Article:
Drugs in South Korea: A Silent Crisis

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In 2014, pop star Park Bom, of the group 2NE1 made headlines with her alleged drug usage back in October 2010. The singer had ordered 82 amphetamine pills labelled ‘gummy bears’ from the U.S. and dispatched them to her grandmother’s address in the port city of Incheon near Seoul.

The police verified that she had taken only 4 of the pills, the singer pleaded for leniency based on her prior use of the medication while residing in the U.S., and eventually her case was dropped. But much controversy trailed Park, owing to the the public’s lack of knowledge of and demonization of narcotics. The media and the public were quick to denounce Park as a ‘drug addict.’

Only after the damage was done, Dispatch – a popular online tabloid – clarified amphetamine’s status as a prescription medication in the U.S. and Canada. (Amphetamines including Adderall – commonly prescribed for Attention Deficit Hyperactive Disorder in the U.S. — are also banned in Japan).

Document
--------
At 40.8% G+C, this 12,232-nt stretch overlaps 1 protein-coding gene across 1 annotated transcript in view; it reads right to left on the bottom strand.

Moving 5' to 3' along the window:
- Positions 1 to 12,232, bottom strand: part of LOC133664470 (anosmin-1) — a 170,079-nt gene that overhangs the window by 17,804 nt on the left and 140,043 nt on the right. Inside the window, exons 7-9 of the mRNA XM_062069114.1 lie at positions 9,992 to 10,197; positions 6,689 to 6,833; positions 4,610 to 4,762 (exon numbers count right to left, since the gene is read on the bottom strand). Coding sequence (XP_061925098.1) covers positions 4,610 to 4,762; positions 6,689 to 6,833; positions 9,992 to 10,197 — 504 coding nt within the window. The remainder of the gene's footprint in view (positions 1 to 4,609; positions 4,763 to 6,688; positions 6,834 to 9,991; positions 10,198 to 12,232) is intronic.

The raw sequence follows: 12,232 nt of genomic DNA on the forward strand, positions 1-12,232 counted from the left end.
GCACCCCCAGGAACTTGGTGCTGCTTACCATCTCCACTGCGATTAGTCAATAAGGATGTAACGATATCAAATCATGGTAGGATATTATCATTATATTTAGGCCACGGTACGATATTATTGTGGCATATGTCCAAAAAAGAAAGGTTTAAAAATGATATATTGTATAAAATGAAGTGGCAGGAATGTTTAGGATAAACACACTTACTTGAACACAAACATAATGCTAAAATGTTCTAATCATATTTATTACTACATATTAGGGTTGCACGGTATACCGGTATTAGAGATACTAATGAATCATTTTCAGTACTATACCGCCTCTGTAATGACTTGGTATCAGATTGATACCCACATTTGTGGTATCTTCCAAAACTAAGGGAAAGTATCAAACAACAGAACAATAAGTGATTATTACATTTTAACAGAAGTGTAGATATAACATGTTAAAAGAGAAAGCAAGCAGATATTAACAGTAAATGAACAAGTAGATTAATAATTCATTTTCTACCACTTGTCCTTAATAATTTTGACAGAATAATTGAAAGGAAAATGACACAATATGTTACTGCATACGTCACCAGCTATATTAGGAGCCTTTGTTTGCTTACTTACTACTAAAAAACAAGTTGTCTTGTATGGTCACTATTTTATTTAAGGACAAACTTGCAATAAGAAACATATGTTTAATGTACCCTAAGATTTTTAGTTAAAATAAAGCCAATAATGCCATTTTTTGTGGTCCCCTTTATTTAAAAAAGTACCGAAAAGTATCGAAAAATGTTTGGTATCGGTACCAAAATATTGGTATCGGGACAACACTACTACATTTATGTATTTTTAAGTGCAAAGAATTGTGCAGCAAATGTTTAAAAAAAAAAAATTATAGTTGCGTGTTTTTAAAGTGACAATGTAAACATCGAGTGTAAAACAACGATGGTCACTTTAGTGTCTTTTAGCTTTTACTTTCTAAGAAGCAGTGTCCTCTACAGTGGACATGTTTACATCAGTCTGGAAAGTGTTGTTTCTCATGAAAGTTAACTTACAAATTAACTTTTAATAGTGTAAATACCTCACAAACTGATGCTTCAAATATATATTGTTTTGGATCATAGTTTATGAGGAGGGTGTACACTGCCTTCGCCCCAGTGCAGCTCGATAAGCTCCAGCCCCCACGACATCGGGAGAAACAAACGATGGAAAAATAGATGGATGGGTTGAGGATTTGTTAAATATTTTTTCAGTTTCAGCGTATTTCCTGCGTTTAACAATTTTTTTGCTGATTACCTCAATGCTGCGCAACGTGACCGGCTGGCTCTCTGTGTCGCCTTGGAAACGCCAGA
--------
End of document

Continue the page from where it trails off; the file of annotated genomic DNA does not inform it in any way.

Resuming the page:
I don’t condone what Park did, but she isn’t the only one to break, unwittingly or otherwise, South Korea’s strict ban on drugs.

South Korea’s reputation as a drug-free nation is in danger. The number of students, housewives and ‘ordinary people’ using drugs has been rising steadily. It’s not just celebrities who make headlines by indulging in a joint while on vacation in California (e.g. male K-pop stars who show off freshly shorn scalps when re-entering the country; it can be a strategy for bypassing drug tests on hair) — but also ordinary Kims and Lees who make the news.

11,916 arrests were made in relation to drug-related crimes in 2015, a record number in this nation. According to South Korea’s largest daily Chosun Ilbo, the numbers of investment bankers arrested for drug offences has increased from 4 in 2010 to 18 in 2015; ‘salarymen’ from 115 to 514; and students from 92 to 139. Interestingly many of the perpetrators are middle aged; more than half of all drug-related crimes are committed by those in their 30’s and 40’s. There are also increasing reports of fishermen, farmers and married couples becoming addicted to illegal substances. Drug addiction appears to transcend class, gender, profession and income levels – a rarity in South Korea.

So what is going on?

Some history